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Good morning, Portland! It's time for another rainy Friday.
Here are the headlines.
• Even after being publicly contradicted by Sen. Mitch McConnell and other Republican leaders, Donald Trump is doubling down on his refusal to promise a peaceful transfer of power if he loses the November election. I know Trump lies as often as he breathes, but this feels like a situation where we should believe what he's saying and prepare accordingly?
• Meanwhile, another transition in Washington, D.C.:
The casket of Justice Ruth Bader Ginsburg is carried up the steps of the U.S. Capitol, past House Speaker Nancy Pelosi and Senate Minority Leader Chuck Schumer, where she will be the first woman to lie in state. https://t.co/FZh8qHi8MG pic.twitter.com/ESeiEsmSbb
— ABC News (@ABC) September 25, 2020
• Protesters against police brutality targeted the building for the Portland Police Association—the union for rank-and-file Portland cops—last night. Several protesters climbed to the roof of the building, and police ended up arresting 14 people.
• Last night was supposed to be a much-anticipated one-on-one Zoom debate between Mayor Ted Wheeler and his challenger, Sarah Iannarone, hosted by the City Club of Portland. But in classic 2020 fashion, the debate had to be postponed due to technical challenges—after 25 minutes of awkward silences and participants staring into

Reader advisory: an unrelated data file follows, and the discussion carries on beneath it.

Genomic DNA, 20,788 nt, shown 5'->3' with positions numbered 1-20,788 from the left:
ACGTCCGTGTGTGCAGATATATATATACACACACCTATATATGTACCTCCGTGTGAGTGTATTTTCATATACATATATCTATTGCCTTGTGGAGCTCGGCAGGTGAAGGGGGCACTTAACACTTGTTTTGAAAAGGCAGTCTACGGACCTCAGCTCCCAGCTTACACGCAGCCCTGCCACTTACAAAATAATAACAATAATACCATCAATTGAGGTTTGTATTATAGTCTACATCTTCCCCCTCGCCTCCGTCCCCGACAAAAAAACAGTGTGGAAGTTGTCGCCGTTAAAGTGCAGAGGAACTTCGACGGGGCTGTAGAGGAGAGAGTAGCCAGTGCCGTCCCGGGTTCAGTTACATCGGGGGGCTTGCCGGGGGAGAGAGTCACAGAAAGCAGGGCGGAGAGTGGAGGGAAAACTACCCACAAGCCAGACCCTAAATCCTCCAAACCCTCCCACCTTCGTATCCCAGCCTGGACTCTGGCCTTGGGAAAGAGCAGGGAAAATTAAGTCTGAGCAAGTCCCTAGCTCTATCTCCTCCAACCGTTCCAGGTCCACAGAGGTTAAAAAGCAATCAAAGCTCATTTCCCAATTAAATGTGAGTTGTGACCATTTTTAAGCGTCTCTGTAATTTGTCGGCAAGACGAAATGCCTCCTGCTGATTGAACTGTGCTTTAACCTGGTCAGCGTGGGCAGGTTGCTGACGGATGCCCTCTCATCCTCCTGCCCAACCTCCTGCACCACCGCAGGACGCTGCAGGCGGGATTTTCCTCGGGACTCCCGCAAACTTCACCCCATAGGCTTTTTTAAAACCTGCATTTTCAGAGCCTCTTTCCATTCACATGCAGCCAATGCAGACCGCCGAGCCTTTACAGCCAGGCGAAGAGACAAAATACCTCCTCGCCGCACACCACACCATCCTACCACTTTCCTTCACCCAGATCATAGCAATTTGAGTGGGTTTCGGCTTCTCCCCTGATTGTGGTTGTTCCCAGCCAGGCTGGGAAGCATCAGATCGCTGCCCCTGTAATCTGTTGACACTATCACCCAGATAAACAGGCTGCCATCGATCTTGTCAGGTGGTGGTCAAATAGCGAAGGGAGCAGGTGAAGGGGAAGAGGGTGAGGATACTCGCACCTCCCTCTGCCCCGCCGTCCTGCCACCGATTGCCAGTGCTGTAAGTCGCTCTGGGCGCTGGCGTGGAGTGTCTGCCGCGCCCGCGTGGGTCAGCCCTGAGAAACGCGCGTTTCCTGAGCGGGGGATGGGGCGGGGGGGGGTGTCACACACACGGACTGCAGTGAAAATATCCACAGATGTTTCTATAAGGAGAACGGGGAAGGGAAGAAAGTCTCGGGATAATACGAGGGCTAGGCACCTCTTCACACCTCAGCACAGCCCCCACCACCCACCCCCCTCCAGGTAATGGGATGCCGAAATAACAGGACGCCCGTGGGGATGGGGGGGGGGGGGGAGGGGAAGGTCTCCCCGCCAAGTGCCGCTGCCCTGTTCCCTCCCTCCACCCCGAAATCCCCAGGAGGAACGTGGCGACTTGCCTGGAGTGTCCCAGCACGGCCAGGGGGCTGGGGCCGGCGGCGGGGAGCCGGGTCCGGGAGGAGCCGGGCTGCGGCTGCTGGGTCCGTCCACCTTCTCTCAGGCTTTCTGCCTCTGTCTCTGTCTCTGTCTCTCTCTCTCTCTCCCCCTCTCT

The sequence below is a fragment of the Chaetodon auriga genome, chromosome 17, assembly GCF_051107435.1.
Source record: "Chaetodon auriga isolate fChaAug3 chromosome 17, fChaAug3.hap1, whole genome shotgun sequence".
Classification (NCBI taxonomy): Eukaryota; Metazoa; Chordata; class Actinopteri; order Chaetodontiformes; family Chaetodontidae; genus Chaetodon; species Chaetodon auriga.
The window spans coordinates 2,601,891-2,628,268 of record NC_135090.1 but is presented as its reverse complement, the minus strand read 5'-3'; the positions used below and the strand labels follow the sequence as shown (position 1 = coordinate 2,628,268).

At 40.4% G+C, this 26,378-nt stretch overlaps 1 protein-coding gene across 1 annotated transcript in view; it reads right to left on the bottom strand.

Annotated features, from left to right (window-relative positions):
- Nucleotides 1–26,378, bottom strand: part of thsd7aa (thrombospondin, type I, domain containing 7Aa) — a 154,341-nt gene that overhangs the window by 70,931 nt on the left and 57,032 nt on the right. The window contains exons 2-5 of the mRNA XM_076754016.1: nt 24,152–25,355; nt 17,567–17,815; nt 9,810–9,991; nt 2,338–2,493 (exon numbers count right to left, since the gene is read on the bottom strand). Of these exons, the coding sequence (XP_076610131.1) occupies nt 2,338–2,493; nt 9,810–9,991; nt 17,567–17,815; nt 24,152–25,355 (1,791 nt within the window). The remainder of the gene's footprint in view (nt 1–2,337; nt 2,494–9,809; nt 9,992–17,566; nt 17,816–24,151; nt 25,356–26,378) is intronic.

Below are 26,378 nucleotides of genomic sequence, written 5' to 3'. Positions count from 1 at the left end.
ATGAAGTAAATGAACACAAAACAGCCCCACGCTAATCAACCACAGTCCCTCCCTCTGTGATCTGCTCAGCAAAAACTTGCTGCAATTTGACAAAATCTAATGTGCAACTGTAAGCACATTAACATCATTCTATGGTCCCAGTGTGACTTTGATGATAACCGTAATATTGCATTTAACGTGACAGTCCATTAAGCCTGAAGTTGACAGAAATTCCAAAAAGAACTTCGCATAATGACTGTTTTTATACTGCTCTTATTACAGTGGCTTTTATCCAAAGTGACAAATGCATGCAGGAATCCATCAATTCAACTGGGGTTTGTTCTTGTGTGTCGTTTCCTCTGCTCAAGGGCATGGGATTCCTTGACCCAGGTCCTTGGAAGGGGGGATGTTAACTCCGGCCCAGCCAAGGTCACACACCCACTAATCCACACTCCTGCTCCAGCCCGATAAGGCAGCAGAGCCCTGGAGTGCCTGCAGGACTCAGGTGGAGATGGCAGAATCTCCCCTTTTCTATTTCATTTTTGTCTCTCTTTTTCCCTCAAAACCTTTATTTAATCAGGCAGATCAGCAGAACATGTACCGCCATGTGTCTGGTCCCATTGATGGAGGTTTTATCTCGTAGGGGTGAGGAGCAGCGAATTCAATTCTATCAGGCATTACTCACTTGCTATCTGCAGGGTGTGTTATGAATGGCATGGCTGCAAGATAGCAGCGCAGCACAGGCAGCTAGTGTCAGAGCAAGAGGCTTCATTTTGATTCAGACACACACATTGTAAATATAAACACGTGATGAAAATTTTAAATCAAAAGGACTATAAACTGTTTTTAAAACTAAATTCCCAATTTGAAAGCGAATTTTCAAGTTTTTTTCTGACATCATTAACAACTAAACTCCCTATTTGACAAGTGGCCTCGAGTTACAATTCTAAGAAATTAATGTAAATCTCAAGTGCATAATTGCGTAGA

the abyss their webcams.
Honestly, that was the best political debate I’ve ever seen.
— Anna Griffin (@annargriff) September 25, 2020
• The Proud Boys are, unfortunately, returning to Portland this weekend. If you're looking for ways to actively oppose their presence—but perhaps can't make it to the planned counter-demonstration—here's a look at how local activists and nonprofits are turning lemons into lemonade by fundraising off of the Proud Boys' presence, and helping Black Portlanders in the process.
• A new report from Portland State University (PSU) shows that 60 percent of PSU students face some form of housing instability or food insecurity. "This survey shows that those problems are much more widespread and much more challenging than we thought," said PSU President Stephen Percy at a press conference yesterday.
• A recently passed Florida law allows people convicted of felonies to vote in the state—but they have to pay all their fines and court fees first (sounds like a poll tax, doesn't it?). Mike Bloomberg is putting his obscene wealth and power to good use by fundraising to pay off thousands of people's fines at once, but Florida Republicans are alleging that this fundraising amounts to election tampering. Florida is a key swing state, so the success (or failure) to register convicted felons who have already served their time in prison could help decide the election.
• Confused about the #SaveTheChilden content being shared by your friends and old high school friends on Facebook? This Vox piece breaks down what it is, how it's connected to insidious collective delusion QAnon, and why we've seen this all play out before.
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